Symbiogenesis. When two become one.
But there’s more to it than that. Let’s rewind.
The past is a darkened theater; you wait for the movie to come up.
There’s this one scene from when I was small, innocent, ignorant, unimportant, unaware:
- IN THE ZOO OF LIFE
Three of the four Grigsbys went down subway stairs after a museum day.
My older brother Leo raced ahead, two steps at a time, no fear, the splendid boy who resembled our mother in face (peaches, cream, eyes of delight) and hair color (blondish on the edge of angelic), a blur of gray sweater, the bluest of jeans and bright unmuddied sneakers.
My father hung back with me. I approached each descending step as a unique challenge and held, white-knuckled, to the railing. My terror of falling derived (Howard told me) from a tumble I took at the age of three.
I felt the world itself would slip out from beneath my toes.
And it might: the lace of my left shoe hung, undone, ready to trip me up.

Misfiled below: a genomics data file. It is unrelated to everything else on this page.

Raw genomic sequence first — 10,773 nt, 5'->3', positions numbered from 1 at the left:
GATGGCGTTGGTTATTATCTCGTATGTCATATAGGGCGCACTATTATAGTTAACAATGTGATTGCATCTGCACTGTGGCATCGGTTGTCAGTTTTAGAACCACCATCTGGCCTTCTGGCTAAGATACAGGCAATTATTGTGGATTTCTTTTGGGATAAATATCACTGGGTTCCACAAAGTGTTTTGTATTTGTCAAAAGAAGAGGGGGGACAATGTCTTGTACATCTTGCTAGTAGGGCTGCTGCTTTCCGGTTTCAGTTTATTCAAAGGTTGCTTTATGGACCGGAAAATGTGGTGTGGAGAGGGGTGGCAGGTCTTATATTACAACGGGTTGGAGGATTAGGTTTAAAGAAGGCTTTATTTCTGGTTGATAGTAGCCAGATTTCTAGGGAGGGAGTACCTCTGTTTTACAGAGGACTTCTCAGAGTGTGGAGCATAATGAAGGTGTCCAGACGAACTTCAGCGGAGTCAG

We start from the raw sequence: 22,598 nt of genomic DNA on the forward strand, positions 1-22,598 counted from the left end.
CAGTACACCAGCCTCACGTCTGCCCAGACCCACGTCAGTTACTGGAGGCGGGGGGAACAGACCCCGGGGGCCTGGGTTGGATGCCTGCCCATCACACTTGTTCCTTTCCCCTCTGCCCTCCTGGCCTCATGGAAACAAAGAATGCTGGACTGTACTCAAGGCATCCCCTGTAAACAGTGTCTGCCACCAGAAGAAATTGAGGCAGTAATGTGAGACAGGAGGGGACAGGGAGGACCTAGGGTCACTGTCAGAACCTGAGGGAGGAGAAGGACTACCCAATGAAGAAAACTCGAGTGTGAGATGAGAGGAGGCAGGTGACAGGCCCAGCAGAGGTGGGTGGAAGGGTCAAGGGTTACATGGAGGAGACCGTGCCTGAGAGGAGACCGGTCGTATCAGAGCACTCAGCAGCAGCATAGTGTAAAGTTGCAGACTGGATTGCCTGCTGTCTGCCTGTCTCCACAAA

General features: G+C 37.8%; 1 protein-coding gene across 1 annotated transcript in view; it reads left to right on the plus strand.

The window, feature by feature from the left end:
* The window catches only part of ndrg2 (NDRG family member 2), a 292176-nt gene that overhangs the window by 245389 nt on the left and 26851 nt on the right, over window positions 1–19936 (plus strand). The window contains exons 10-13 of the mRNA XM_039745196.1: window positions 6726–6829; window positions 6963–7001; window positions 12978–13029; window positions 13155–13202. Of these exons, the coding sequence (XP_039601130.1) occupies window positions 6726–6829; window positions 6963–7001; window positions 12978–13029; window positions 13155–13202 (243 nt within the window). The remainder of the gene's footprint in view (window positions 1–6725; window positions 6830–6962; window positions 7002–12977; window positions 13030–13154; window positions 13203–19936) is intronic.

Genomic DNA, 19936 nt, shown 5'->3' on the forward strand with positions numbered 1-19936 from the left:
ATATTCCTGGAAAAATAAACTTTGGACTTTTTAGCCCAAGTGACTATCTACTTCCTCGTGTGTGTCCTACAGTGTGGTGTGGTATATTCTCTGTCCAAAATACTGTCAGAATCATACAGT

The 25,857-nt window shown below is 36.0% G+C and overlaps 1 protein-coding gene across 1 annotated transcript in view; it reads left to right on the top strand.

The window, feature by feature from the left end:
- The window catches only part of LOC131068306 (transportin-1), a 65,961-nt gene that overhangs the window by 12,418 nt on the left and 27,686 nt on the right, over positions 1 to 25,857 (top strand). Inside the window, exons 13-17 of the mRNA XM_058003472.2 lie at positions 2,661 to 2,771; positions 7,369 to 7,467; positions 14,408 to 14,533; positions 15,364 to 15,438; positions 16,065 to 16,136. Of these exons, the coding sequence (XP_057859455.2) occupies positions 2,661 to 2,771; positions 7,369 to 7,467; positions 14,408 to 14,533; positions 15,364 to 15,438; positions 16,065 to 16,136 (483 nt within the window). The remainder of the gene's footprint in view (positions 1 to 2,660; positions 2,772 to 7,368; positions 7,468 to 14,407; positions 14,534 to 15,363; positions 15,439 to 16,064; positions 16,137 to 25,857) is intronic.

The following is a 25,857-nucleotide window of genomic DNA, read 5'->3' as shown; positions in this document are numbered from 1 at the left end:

In the zoo of life (Howard often said) Leo was a bird – a sparrow, perhaps — and I, a mouse. Your brother leaps and soars and you skitter back to your corner.
But before my brother’s head exploded from the compliment, Howard would turn to him and say, “But sparrows can be annoying, too, so don’t go overboard on all this leaping.”
In that same zoo, my father seemed the impossible love-child of meerkat and eagle, with a Roman general’s face atop a long neck. His eyes earthy brown, his nose a disruptive promontory. Somewhat comical ears showed themselves under thick hair that had grayed prematurely from a once-deep black. On his chin, there was always some scruff, because he often forgot to shave in the morning.